Linz to rename Porsche Street after probing car designer’s Nazi past | Austria

The Austrian city of Linz has announced plans to rename a street in honor of the founder of luxury carmaker Porsche after a commission investigating controversial names found his Nazi past “problematic”.

The renaming of streets and other public places is still a hotly debated issue in Austria – the birthplace of Adolf Hitler – which Nazi Germany annexed in 1938 and has long stood out as a victim.

Only in the past three decades has the country begun to seriously examine its role in the Holocaust, which saw the murder of around a third of Austria’s Jewish population of 200,000.

The Porscheweg and three other streets are to be renamed in Linz, 185 km west of Vienna, a city spokeswoman told AFP on Thursday.

The city senate is expected to approve the name change this month, she added. No new names have yet been set for the streets.

Linz commissioned a commission of six experts in 2019 to survey the city’s street names.

In its report published in November, the commission noted 64 “problematic” names out of a total of 1,158 names.

They are owned by 61 men and three women who were at the very least Nazi Party members, if not active supporters propagating Nazi ideology, the report noted.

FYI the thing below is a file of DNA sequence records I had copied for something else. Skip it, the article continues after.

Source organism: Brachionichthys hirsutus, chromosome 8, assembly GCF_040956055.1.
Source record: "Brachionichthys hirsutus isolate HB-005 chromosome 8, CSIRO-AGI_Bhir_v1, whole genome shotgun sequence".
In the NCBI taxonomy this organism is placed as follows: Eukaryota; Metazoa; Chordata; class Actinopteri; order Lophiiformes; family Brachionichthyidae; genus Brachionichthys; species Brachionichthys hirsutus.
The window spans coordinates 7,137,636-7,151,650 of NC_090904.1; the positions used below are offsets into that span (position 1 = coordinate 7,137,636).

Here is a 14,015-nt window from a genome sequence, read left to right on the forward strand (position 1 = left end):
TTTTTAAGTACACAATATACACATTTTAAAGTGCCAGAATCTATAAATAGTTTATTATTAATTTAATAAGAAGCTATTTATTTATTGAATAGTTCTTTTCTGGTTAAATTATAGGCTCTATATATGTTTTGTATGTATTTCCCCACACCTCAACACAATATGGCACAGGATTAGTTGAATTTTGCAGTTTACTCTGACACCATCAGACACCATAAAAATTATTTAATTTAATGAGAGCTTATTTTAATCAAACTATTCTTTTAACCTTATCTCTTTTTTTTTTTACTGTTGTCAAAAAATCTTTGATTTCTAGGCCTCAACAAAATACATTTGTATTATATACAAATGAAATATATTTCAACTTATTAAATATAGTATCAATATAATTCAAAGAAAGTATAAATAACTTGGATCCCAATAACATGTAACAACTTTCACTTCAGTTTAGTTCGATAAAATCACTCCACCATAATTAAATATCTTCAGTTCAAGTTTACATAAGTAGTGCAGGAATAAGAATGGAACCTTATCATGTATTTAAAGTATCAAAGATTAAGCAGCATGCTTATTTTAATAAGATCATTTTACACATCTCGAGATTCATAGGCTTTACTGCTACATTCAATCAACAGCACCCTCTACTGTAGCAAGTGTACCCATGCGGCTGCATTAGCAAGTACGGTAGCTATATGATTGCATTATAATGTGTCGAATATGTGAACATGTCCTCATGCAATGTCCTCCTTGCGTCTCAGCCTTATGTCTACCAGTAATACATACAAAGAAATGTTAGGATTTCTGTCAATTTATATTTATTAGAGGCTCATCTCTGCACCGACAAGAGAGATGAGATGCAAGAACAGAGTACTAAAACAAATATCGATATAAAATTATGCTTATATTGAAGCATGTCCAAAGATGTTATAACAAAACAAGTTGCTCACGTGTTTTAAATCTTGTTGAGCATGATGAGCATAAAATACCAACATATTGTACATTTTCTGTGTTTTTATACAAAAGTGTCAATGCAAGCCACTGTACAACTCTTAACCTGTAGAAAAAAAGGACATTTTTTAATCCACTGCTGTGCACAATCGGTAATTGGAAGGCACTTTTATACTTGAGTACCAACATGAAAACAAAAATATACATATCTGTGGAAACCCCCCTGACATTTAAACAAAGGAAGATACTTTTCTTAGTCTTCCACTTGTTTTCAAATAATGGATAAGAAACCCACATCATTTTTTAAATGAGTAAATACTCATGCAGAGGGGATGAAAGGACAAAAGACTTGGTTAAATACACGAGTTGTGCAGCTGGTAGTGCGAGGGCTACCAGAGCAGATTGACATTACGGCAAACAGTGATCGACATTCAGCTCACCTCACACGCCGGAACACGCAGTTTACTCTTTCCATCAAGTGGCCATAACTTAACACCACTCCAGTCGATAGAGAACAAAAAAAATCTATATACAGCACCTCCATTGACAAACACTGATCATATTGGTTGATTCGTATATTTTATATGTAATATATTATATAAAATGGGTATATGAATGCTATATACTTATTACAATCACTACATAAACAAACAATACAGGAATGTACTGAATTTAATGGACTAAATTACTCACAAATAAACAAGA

Four men in particular have been branded anti-Semites, including Austrian-born engineer Ferdinand Porsche, founder of the luxury car brand that bears his name.

“Porsche played a central role in the NS [National Socialism] the war economy and actively promoted the forced labor of prisoners of war and concentration camp inmates,” the city said in a statement, announcing the commission’s findings.

In doing so, Porsche “accepted their deaths and those of their children due to the inhumane conditions in the camps”, he added.

Porsche did not immediately respond to a request for comment from AFP, but the company told the Kurier newspaper it did not support the name change.

“In our view, erasing history from public space does not lead to any social progress,” he said.

The other three names the commission found particularly “tainted” – and whose street names will be changed – were composer Hans Pfitzner, artist Franz Resl and bishop Johannes Maria Gföllner.

Many streets across Austria have been renamed or contextualized by plaques after they were deemed racist, often honoring anti-Semitic or otherwise tainted historical figures.

Streets that reference Porsche still exist in other parts of Austria.

theguardian Gt

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